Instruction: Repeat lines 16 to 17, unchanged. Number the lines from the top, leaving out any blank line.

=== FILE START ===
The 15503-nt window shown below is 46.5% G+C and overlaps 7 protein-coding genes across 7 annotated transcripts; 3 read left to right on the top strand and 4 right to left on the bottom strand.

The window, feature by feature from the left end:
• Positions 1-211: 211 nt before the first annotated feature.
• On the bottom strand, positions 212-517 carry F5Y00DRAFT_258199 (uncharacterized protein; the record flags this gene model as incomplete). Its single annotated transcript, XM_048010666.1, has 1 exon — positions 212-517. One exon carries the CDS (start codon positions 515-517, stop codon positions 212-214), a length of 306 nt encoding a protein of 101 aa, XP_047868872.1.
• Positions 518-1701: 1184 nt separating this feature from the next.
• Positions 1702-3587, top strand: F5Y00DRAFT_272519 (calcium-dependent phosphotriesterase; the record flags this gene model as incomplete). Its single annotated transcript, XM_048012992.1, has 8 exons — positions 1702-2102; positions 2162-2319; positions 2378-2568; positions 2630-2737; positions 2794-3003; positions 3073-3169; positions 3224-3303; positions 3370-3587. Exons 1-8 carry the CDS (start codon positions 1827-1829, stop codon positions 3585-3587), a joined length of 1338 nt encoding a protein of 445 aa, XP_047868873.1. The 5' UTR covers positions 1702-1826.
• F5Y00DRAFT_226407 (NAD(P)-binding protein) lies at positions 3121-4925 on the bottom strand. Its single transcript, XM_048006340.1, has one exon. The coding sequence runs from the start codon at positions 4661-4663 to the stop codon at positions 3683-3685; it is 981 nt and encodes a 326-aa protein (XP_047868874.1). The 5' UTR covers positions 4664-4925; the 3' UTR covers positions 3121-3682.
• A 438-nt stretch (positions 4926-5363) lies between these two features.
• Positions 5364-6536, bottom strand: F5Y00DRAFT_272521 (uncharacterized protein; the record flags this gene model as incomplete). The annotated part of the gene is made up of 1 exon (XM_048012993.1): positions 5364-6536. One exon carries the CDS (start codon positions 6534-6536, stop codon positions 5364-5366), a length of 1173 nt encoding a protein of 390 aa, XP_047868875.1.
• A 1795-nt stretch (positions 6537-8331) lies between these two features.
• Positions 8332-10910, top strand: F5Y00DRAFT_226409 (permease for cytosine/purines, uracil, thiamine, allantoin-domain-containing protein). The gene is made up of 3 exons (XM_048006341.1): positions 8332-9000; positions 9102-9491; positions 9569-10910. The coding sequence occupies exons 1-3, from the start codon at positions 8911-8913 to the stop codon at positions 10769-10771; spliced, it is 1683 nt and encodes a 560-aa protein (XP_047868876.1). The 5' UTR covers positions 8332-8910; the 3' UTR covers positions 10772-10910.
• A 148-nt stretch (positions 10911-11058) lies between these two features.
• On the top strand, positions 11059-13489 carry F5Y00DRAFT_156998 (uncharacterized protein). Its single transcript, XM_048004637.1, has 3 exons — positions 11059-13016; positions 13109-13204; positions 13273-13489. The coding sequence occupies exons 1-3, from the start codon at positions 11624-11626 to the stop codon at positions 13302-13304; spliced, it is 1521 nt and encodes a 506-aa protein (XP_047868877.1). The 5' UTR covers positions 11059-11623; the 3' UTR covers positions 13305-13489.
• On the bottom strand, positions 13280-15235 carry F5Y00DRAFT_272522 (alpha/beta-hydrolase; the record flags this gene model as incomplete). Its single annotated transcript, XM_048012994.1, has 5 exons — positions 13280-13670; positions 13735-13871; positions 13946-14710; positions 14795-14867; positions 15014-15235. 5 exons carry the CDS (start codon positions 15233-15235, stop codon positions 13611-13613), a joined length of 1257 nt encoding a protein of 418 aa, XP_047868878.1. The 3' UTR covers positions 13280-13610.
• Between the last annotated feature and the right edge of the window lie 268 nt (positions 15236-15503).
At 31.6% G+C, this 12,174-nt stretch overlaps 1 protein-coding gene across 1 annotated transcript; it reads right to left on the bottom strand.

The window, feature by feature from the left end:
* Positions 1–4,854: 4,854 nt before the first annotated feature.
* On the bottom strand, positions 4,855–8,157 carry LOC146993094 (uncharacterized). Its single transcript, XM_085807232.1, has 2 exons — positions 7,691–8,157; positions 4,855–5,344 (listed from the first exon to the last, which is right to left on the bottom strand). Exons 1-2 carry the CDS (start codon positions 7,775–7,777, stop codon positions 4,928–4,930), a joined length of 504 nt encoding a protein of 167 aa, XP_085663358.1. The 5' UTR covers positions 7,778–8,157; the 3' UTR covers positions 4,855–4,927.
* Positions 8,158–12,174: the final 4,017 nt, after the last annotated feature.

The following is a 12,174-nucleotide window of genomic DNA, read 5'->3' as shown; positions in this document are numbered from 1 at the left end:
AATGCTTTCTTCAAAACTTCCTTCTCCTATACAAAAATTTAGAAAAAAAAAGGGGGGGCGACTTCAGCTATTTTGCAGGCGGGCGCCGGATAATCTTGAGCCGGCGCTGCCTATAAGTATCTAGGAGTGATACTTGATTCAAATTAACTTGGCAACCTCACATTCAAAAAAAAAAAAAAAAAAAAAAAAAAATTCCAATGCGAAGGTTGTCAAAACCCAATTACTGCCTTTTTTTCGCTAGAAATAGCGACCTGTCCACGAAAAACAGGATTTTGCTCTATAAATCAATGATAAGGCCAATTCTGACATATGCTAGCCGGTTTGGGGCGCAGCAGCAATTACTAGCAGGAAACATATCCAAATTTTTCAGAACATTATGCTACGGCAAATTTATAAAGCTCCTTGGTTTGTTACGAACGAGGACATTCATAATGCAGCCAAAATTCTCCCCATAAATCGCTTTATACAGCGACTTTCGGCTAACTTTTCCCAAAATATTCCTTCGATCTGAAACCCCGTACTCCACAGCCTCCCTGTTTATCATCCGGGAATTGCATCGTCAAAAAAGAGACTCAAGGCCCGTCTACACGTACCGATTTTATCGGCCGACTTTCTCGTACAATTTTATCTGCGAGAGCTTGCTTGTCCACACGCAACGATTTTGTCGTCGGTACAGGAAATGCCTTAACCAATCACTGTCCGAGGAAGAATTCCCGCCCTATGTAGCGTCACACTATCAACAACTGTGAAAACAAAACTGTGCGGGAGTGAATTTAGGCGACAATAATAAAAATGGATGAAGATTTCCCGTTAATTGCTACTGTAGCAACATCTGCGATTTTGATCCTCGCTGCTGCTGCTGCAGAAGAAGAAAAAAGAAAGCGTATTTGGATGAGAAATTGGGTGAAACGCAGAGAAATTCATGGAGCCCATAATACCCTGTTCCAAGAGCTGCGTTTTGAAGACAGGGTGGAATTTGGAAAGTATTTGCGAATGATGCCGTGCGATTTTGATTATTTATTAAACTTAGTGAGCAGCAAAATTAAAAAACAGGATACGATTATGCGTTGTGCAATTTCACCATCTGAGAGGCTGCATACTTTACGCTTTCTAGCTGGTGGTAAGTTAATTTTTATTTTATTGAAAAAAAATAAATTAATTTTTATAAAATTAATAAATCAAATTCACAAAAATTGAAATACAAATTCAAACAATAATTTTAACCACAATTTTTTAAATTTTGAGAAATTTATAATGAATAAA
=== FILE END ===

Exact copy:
At 31.6% G+C, this 12,174-nt stretch overlaps 1 protein-coding gene across 1 annotated transcript; it reads right to left on the bottom strand.

The window, feature by feature from the left end: